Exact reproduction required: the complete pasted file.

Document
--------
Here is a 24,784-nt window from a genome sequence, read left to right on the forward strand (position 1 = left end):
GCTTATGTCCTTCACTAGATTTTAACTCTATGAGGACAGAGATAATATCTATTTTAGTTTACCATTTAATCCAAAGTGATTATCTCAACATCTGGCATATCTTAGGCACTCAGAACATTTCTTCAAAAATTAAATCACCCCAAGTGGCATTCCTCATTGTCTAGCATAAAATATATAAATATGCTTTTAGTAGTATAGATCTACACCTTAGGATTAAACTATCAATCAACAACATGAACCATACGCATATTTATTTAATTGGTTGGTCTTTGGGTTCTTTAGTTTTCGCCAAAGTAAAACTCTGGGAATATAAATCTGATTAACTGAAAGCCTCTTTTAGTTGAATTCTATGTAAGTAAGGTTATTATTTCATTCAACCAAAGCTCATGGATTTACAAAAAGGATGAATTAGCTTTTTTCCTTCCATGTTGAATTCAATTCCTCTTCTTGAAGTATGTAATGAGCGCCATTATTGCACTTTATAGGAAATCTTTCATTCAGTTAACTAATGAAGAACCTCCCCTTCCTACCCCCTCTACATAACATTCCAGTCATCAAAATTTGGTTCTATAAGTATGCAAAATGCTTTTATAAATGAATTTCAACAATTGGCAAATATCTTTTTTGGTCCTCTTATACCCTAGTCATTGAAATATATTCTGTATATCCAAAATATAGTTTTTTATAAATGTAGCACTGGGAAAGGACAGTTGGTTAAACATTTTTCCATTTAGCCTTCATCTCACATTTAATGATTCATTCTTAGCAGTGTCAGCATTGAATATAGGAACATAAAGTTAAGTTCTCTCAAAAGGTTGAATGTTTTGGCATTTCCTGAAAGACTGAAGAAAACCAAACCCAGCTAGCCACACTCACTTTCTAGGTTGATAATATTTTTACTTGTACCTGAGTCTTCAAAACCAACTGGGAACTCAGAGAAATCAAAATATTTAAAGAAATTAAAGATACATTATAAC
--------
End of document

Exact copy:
Here is a 24,784-nt window from a genome sequence, read left to right on the forward strand (position 1 = left end):
GCTTATGTCCTTCACTAGATTTTAACTCTATGAGGACAGAGATAATATCTATTTTAGTTTACCATTTAATCCAAAGTGATTATCTCAACATCTGGCATATCTTAGGCACTCAGAACATTTCTTCAAAAATTAAATCACCCCAAGTGGCATTCCTCATTGTCTAGCATAAAATATATAAATATGCTTTTAGTAGTATAGATCTACACCTTAGGATTAAACTATCAATCAACAACATGAACCATACGCATATTTATTTAATTGGTTGGTCTTTGGGTTCTTTAGTTTTCGCCAAAGTAAAACTCTGGGAATATAAATCTGATTAACTGAAAGCCTCTTTTAGTTGAATTCTATGTAAGTAAGGTTATTATTTCATTCAACCAAAGCTCATGGATTTACAAAAAGGATGAATTAGCTTTTTTCCTTCCATGTTGAATTCAATTCCTCTTCTTGAAGTATGTAATGAGCGCCATTATTGCACTTTATAGGAAATCTTTCATTCAGTTAACTAATGAAGAACCTCCCCTTCCTACCCCCTCTACATAACATTCCAGTCATCAAAATTTGGTTCTATAAGTATGCAAAATGCTTTTATAAATGAATTTCAACAATTGGCAAATATCTTTTTTGGTCCTCTTATACCCTAGTCATTGAAATATATTCTGTATATCCAAAATATAGTTTTTTATAAATGTAGCACTGGGAAAGGACAGTTGGTTAAACATTTTTCCATTTAGCCTTCATCTCACATTTAATGATTCATTCTTAGCAGTGTCAGCATTGAATATAGGAACATAAAGTTAAGTTCTCTCAAAAGGTTGAATGTTTTGGCATTTCCTGAAAGACTGAAGAAAACCAAACCCAGCTAGCCACACTCACTTTCTAGGTTGATAATATTTTTACTTGTACCTGAGTCTTCAAAACCAACTGGGAACTCAGAGAAATCAAAATATTTAAAGAAATTAAAGATACATTATAAC